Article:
Montana Democratic Sen. Jon Tester will take over as ranking member of the chamber's Veterans Affairs committee next year, positioning him as a top political foil to President-elect Donald Trump's plans for VA reform.
The move was announced Wednesday as part of Senate Democrat's leadership shake-up. Tester replaces Sen. Richard Blumenthal, D-Conn., who had served in the role for the past two years.
Tester, who serves as ranking member of the Senate Appropriations subcommittee dealing with the VA budget, has been on the Veterans Affairs committee since 2007 and been a frequent critic of efforts to "privatize" the department.
He said Wednesday he thinks that ongoing fight will be a top focus in working with the next White House administration.
"The big challenge is who will [the Trump administration] put in for VA secretary, and does that person want to privatize VA or do they want to build it," he said. "Veterans from Montana tell me they have frustrations getting in the door, but once they do it's the best damn health care.
"So, we need to build on our successes, and we will."
Throughout the campaign, Trump has promised to expand outside health care options for veterans facing long wait times or significant travel for VA appointments, but has also vowed he will not privatize existing department operations.
Tester said he is hopeful lawmakers can pass the pending Veterans First Act in the lame duck session next month, saying that legislation helps strike a balance between expanding the department’s outside care programs and strengthening VA services.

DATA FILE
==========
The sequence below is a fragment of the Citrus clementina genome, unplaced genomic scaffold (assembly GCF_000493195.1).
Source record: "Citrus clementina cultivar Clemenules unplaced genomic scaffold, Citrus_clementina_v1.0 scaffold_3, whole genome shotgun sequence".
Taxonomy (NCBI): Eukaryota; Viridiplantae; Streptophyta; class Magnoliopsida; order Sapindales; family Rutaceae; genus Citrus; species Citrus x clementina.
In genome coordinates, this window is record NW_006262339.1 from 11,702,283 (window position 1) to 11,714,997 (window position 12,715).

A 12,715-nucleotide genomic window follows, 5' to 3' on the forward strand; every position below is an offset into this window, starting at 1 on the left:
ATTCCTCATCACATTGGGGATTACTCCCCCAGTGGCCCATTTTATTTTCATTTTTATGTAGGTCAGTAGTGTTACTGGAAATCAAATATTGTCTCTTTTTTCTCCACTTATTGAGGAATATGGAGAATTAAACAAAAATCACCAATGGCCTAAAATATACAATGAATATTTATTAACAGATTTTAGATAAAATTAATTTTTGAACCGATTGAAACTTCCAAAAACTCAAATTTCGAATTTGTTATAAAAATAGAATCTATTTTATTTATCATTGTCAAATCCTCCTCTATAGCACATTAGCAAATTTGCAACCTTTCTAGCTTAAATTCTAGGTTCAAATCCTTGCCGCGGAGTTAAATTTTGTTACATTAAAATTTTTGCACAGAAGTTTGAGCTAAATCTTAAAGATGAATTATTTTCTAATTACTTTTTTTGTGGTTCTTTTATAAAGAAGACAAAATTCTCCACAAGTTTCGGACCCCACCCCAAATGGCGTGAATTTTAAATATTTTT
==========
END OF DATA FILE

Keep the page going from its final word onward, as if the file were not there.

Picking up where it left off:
But that measure faces an uncertain future. Committee Chairman Sen. Johnny Isakson, R-Ga., said he hopes parts of the comprehensive veterans reform legislation can be approved before the end of the year, but he does not expect the full measure to get a vote.
House lawmakers have objected to the plan, saying it falls short of their goals for new accountability measures and includes too many new, costly programs. Some veterans groups have also objected to the measure because it pulls some money from GI Bill funds to other accounts.
Isakson praised Tester’s promotion to ranking member, calling him a colleague who has worked closely with him on numerous issues.
With the change, Isakson will become the only one of the "big four" congressional VA committee leaders to remain in place in next year. In the House Armed Services Committee, chairman Rep. Jeff Miller, R-Fla., is retiring, and ranking member Rep. Corrine Brown, R-Fla., lost her bid for re-election. Follow @LeoShane
Leo Shane III covers Congress, Veterans Affairs and the White House for Military Times. He can be reached at email@example.com
Leo covers Congress, Veterans Affairs and the White House for Military Times. He has covered Washington, D.C. since 2004, focusing on military personnel and veterans policies. His work has earned numerous honors, including a 2009 Polk award, a 2010 National Headliner Award, the IAVA Leadership in Journalism award and the VFW News Media award.